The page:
While it is possible that revelations can come from God it is always prudent to be cautious. Near the same time that Margaret MacDonald was receiving her visions, in America Joseph Smith was also experiencing his apparitions that brought Mormon doctrines to the world; John Wilson had his dreams that were the spark that started the teaching of British-Israelism; and not long afterward, Ellen G. White received her visions that resulted in many Seventh Day Adventist teachings. While all four claimed revelation from God, all the doctrines were at variance with one another and contrary to Biblical teachings.
The rapture doctrine is popular in the U.S. although not nearly so emphasized in other parts of the world. David B. Currie in “Rapture: The End-Times Error That Leaves the Bible Behind” summarizes the psychological danger of rapture theology. “. . .the belief system of rapturists allows them to take a certain comfort in the face of evil. For when things really deteriorate into chaos, they expect to be safely tucked away in Heaven. . .”
In truth, the word Rapture is not found in the original manuscripts or the King James Bible translation.
The basic tenets of the “secret rapture” doctrine are simple – Christ will come back to this earth in two phases. He will first return secretly to rapture the Church away from this world so that they might escape the Great Tribulation. Christ then returns in a visible advent to dispense His wrath on the world’s nations.
Rather than accept man’s word on the rapture, I prefer God’s word.
When the disciples came to Christ at the Mount of Olives to ask what would be the signs of His return (Matt 24:3) Christ gave them every sign that culminated in His return. The entire Chapter of Matthew 24 deals with the issue. In verse 15 Christ says “When ye therefore shall see the Abomination of Desolation (manuscript says Desolator – denoting a person) spoken of by Daniel the prophet stand in the holy place. . .” Christ was referring to Daniel 9:26-27 which reads “. . .shall Messiah be cut off, but not for himself; and the people of the prince that shall come shall destroy the city and the sanctuary. . .And he shall confirm the covenant with many for one week; and in the midst of the week he shall cause the sacrifice and the oblation to cease. . .” Daniel speaks of a person not a condition. The He that Daniel referenced was the Antichrist who comes pretending to be the Christ. In the Greek language anti means instead of.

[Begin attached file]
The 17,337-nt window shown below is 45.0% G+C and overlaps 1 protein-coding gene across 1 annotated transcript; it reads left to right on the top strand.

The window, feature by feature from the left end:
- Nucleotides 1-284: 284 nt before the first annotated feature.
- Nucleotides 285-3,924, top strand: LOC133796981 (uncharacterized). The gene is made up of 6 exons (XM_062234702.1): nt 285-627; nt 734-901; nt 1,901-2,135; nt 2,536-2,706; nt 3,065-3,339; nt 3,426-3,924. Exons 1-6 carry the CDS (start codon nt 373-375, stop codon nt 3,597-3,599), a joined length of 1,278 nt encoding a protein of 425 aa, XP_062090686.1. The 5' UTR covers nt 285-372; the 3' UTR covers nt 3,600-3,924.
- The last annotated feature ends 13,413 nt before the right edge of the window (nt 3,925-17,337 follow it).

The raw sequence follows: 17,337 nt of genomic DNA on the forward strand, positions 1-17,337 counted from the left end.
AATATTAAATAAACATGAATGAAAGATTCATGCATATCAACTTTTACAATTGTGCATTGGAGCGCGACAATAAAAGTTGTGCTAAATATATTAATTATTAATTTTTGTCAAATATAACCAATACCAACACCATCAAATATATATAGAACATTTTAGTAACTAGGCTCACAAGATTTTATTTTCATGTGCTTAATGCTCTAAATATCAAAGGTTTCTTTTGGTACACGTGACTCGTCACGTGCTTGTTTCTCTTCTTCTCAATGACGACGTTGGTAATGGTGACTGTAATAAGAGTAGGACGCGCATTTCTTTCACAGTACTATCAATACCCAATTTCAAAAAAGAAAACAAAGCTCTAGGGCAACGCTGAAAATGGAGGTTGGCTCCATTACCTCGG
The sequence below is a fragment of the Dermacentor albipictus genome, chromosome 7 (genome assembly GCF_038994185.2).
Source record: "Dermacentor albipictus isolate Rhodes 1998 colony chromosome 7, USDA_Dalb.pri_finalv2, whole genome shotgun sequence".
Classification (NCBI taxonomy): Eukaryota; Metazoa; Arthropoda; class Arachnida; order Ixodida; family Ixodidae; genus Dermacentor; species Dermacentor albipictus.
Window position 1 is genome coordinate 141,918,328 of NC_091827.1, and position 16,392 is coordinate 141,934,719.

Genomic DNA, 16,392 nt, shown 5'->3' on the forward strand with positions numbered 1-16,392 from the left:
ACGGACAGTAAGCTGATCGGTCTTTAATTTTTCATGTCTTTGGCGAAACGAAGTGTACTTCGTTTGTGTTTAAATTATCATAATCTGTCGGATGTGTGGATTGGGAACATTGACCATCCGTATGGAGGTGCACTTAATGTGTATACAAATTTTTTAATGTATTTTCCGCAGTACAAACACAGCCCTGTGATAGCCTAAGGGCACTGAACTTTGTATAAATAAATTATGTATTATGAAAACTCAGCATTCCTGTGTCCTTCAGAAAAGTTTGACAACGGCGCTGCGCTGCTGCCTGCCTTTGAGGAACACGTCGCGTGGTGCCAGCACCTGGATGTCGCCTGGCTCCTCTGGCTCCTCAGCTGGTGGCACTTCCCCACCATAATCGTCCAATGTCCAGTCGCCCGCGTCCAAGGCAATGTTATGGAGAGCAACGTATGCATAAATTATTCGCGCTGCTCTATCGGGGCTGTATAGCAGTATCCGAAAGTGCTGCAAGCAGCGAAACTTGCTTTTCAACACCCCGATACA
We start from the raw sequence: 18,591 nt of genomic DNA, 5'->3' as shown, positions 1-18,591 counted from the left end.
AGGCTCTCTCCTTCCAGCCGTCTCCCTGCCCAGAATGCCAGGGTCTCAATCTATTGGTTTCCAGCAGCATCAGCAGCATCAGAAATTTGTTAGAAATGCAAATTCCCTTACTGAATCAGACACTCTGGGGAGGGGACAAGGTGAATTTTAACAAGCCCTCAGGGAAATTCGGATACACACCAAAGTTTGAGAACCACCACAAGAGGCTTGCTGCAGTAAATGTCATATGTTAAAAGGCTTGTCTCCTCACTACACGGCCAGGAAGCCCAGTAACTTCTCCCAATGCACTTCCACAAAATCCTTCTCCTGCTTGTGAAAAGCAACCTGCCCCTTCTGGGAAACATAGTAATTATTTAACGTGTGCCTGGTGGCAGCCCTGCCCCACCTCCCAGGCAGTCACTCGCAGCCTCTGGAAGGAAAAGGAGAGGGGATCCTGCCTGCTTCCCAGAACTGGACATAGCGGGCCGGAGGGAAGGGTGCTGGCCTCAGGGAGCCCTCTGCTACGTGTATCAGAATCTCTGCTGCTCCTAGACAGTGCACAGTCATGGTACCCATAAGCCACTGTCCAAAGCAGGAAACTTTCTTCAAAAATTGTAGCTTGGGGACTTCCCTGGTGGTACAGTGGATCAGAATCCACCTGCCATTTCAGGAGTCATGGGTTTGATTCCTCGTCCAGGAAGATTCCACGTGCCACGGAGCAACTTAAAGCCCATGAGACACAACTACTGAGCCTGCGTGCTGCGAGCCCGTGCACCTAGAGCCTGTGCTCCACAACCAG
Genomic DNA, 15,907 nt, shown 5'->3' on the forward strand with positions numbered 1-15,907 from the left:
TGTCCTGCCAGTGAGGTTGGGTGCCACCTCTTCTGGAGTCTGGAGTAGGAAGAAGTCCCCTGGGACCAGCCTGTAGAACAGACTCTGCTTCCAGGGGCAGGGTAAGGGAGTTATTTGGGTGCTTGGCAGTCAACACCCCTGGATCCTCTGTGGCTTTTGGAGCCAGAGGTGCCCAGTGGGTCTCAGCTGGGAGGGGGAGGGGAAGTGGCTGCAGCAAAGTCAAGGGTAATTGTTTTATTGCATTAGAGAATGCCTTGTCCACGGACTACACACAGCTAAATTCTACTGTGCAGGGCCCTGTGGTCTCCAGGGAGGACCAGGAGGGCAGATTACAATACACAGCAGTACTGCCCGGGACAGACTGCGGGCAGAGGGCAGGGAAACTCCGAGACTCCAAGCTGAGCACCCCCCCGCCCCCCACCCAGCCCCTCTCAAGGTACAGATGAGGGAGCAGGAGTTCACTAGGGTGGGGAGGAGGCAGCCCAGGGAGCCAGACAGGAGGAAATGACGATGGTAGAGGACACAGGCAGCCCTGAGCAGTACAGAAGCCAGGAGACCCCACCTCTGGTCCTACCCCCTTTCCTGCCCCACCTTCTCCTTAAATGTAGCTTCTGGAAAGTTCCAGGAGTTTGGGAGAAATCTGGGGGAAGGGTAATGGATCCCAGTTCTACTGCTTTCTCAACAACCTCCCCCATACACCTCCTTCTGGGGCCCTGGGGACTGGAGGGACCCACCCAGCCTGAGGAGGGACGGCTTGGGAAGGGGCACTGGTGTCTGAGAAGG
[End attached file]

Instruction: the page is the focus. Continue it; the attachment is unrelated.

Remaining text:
In Matthew Chapter 24: 29-30 Christ says “Immediately after the tribution of those days. . .And then shall appear the sign of the Son of man in heaven: and then shall all the tribes of the earth mourn, and they shall see the Son of man coming in the clouds of heaven with power and great glory.”
In Revelation Chapter 9, the sixth trump sounds and (Satan) the Antichrist is set loose upon the world. In Revelation Chapter 11:15 the seventh trump sounded and there were great voices in heaven, saying, “The Kingdoms of this world are become the kingdoms of our Lord, and of his Christ, and He shall reign for ever and ever.”
Revelation 13:7-8 “And it was given unto him (Antichrist) to make war with the saints and to overcome them: and power was given him over all kindred and tongues and nations. And all that dwell upon the earth shall worship him, whose names are not written in the book of life of the Lamb slain from the foundation of the world.” Saint as used in verse 7 is the Greek word “hagios” meaning sacred, religious, consecrated. It designates that the Church will be on this earth during the time the Antichrist is here.
Christ taught the disciples that the Antichrist comes first and that He would only return after the time appointed for the Antichrist, just as Revelation teaches that the Antichrist comes in the 6th trump and Christ does not return until the 7th trump. Revelation also teaches that the Antichrist wars after the church which is still on the earth.
References Used: The Rapture Cult by Robert L. Pierce; The Incredible Cover-up by Dave MacPherson; Teachers of the Faith and the Future by B.W. Newton and Dr. S.P. Tregelles, 2nd edition
“Apart from the test of the Word, which is the only final one, there are certain reasons why this doctrine should be viewed with suspicion. It appears to be little more than sixty years old; and it seems highly improbable that if scriptural it could have escaped the scrutiny of the many devoted Bible students whose writings have been preserved to us from the past.
More especially in the writings of the early Christian fathers would we expect to find some notice of this doctrine, if it had been taught by the Apostles; but those who have their works declare that they betray no knowledge of a theory that the Church would escape the Tribulation under Antichrist, or that there would be any “coming” except that spoken of in Matthew 24, as occurring in manifest glory “after the Tribulation.”
This is all the more significant because these writers bestowed much attention upon the subject of the Antichrist and the Great Tribulation. Augustine, referring to Daniel 7, wrote: “But he who reads this passage even half asleep cannot fail to see that the kingdom of Antichrist shall fiercely, though for a short time, assail the Church.” Edmund Shackleton, “Will the Church Escape the Great Tribulation?” cited by Alexander Reese in “The Approaching Advent of Christ.”